Some old legacy devices may not have driver support for newer operating systems (Windows® Vista and beyond). Windows® Virtual PC (WVPC) makes it possible to use these devices in Windows® 7, using Windows® XP Mode. Users can, at the same time, utilize the benefits of newer and secure features of Windows® 7. In this article, we will describe the USB architecture in WVPC. Typical USB devices used in a Virtual Machine (VM) are:
Details on using these devices with the VM can be found in an earlier post.
WVPC uses the Redirection Policy Manager (RPM) of the Windows to provide the USB redirection in a Virtual Machine. It loads an alternate driver in the lieu of the original driver to redirect the device to a Virtual machine. WVPC creates a virtualized host controller in the Virtual Machine that is being offered using a VPCBus Channel. For more details, please refer to earlier post.
The overall USB architecture is shown in Figure 2.
USB architecture consists of a server side component running in Host OS and a client side component running in Virtual Machine. The server side involves a Connector driver to manage USB devices and a Stub instance for every USB Device. The client side implements a VPCBus enumerated virtual host controller that supports the subset of the USB driver interfaces that are necessary for compatibility with the supported devices. The redirection process also triggers the connector driver to send commands to the guest to create the PDO for the redirected device. After this the Stub driver, Connector driver and the Virtual bus/hub driver work in unison to enable communication of commands, responses and data between physical USB device and the redirected USB device. Component details are described below:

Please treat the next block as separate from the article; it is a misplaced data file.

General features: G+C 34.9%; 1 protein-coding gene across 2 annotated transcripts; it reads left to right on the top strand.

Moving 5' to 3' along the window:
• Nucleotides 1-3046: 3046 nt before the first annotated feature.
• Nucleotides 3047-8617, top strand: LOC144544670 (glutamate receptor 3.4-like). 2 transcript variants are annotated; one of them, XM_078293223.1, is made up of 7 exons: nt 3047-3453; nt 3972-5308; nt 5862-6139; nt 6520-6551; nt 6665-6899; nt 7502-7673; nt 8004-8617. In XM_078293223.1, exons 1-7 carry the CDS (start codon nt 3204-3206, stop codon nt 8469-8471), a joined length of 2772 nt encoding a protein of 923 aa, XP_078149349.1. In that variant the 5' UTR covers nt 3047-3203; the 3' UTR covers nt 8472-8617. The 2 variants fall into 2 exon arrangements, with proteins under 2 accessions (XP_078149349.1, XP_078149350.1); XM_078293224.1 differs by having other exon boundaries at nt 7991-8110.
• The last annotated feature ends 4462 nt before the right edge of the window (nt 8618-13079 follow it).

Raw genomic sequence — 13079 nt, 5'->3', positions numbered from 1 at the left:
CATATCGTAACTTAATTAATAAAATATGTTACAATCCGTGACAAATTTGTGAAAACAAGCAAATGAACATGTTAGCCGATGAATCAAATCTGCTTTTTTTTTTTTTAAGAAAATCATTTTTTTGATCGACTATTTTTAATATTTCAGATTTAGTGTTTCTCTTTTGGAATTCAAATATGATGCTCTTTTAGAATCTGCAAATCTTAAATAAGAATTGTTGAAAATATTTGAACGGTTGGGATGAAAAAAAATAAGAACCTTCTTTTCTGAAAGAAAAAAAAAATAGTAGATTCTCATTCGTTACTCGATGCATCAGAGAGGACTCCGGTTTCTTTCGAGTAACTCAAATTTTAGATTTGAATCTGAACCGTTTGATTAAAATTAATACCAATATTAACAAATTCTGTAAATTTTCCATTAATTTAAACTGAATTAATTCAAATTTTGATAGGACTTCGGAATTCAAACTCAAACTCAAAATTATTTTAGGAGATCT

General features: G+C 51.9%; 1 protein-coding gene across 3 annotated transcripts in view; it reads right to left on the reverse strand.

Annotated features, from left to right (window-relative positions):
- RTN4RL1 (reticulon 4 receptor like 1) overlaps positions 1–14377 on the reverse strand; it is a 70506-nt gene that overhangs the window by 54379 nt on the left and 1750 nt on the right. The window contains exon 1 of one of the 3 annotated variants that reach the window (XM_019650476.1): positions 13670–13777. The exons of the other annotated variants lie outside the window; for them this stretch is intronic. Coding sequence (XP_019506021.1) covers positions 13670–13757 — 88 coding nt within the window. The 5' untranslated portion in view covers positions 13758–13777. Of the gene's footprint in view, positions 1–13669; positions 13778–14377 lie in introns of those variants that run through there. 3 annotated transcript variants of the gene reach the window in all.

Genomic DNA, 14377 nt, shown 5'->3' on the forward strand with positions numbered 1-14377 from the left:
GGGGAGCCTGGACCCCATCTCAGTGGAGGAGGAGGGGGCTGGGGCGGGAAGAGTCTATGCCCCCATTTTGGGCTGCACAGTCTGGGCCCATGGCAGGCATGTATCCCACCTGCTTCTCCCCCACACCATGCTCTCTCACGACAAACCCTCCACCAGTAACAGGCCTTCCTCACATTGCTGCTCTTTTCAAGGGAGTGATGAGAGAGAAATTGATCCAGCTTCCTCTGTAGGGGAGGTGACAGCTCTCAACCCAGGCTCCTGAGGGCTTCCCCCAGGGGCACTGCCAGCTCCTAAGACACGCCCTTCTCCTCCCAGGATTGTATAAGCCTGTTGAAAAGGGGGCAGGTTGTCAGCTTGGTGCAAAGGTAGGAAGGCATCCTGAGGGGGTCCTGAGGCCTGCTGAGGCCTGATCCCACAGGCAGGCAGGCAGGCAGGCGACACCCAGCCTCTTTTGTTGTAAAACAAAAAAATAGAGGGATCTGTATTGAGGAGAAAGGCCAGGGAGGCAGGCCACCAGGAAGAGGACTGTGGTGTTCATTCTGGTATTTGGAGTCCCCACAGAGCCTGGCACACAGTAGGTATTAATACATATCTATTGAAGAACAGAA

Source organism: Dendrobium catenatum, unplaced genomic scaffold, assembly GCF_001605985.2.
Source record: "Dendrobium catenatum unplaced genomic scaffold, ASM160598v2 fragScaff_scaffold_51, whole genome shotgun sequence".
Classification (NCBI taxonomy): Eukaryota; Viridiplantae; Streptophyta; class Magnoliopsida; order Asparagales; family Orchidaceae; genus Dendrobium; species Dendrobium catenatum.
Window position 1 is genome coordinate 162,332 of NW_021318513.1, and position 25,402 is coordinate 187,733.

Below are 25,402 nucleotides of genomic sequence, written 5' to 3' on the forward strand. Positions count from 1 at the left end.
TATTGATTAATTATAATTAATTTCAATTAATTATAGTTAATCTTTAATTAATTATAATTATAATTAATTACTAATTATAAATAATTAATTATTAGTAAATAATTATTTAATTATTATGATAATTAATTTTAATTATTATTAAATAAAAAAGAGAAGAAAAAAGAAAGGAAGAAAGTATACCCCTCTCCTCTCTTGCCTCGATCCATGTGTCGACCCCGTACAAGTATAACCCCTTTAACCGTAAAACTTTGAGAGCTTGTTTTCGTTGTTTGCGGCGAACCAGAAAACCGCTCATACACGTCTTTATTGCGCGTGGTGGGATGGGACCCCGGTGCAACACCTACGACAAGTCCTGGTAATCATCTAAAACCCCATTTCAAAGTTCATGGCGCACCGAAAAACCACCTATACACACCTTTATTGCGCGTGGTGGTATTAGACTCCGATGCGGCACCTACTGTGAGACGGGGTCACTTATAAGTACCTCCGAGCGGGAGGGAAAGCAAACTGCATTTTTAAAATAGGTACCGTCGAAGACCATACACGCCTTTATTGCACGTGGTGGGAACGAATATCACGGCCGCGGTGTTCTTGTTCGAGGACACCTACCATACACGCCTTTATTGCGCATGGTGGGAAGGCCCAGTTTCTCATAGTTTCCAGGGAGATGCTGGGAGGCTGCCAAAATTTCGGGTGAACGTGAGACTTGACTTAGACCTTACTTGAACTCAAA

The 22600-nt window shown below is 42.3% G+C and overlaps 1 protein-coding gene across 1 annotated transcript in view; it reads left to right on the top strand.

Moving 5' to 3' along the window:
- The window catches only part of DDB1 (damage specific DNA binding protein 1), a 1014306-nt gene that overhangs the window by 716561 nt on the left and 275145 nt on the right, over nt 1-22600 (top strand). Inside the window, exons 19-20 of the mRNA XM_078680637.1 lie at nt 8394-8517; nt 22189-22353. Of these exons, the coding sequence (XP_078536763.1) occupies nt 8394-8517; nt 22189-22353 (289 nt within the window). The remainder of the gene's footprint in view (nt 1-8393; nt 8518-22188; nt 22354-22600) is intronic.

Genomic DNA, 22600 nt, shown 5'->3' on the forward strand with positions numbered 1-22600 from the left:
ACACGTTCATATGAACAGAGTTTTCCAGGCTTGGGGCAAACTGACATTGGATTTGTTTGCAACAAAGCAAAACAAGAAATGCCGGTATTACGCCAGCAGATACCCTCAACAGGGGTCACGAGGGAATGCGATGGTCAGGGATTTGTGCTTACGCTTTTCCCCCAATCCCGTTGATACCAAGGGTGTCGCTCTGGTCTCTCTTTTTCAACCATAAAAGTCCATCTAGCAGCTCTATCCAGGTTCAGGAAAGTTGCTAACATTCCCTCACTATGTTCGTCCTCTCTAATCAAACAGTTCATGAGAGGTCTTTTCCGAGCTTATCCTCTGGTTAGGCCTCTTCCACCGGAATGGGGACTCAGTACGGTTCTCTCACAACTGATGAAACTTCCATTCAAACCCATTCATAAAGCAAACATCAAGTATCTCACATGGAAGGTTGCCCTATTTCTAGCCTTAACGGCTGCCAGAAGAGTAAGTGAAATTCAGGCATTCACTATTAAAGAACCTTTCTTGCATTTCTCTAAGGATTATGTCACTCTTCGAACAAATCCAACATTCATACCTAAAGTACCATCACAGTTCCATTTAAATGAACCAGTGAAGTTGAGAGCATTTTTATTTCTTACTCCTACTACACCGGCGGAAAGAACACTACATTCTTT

A channel is created by Virtual PC host process (VPC.exe) through the Connector Driver using VPCBus whenever a VM boots up. Also, a server side hub instance is created internally by the Connector with this channel for every VM. There are two drivers on the server side as below:
A total of up to 8 USB devices can be assigned to a VM at a time. HID and Hub Class Devices cannot be assigned to the VM. The USB devices in VM can be safely removed just like in Host OS whenever the USB device driver supports.
The virtual host controller is a VPCBus enumerated bus driver (USB Virtualization Bus Driver) that takes the place of normal host controller driver. It is exposed to the system as two devices – a host controller and a root-hub device.